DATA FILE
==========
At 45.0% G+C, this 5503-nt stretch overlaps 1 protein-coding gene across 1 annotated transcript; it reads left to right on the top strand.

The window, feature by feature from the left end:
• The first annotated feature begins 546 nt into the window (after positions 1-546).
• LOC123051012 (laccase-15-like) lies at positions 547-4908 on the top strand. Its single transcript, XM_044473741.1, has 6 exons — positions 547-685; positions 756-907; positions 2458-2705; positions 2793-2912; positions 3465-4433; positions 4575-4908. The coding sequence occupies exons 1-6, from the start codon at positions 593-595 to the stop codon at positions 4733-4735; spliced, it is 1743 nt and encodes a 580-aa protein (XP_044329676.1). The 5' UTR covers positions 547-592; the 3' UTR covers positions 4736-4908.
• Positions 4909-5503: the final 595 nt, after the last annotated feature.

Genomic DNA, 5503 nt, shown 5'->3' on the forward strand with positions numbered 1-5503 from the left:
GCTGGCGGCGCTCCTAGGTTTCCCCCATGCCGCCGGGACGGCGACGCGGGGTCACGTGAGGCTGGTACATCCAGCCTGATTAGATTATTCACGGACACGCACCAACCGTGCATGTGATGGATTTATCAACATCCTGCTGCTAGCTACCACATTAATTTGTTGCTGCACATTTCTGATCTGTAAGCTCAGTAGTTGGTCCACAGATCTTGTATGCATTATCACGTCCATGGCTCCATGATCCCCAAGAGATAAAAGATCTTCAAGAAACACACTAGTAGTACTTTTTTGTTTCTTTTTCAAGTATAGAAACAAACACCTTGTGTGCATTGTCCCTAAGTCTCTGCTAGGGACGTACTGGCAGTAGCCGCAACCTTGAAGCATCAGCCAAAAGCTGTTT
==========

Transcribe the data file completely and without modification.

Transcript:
At 45.0% G+C, this 5503-nt stretch overlaps 1 protein-coding gene across 1 annotated transcript; it reads left to right on the top strand.

The window, feature by feature from the left end:
• The first annotated feature begins 546 nt into the window (after positions 1-546).
• LOC123051012 (laccase-15-like) lies at positions 547-4908 on the top strand. Its single transcript, XM_044473741.1, has 6 exons — positions 547-685; positions 756-907; positions 2458-2705; positions 2793-2912; positions 3465-4433; positions 4575-4908. The coding sequence occupies exons 1-6, from the start codon at positions 593-595 to the stop codon at positions 4733-4735; spliced, it is 1743 nt and encodes a 580-aa protein (XP_044329676.1). The 5' UTR covers positions 547-592; the 3' UTR covers positions 4736-4908.
• Positions 4909-5503: the final 595 nt, after the last annotated feature.

Genomic DNA, 5503 nt, shown 5'->3' on the forward strand with positions numbered 1-5503 from the left:
GCTGGCGGCGCTCCTAGGTTTCCCCCATGCCGCCGGGACGGCGACGCGGGGTCACGTGAGGCTGGTACATCCAGCCTGATTAGATTATTCACGGACACGCACCAACCGTGCATGTGATGGATTTATCAACATCCTGCTGCTAGCTACCACATTAATTTGTTGCTGCACATTTCTGATCTGTAAGCTCAGTAGTTGGTCCACAGATCTTGTATGCATTATCACGTCCATGGCTCCATGATCCCCAAGAGATAAAAGATCTTCAAGAAACACACTAGTAGTACTTTTTTGTTTCTTTTTCAAGTATAGAAACAAACACCTTGTGTGCATTGTCCCTAAGTCTCTGCTAGGGACGTACTGGCAGTAGCCGCAACCTTGAAGCATCAGCCAAAAGCTGTTT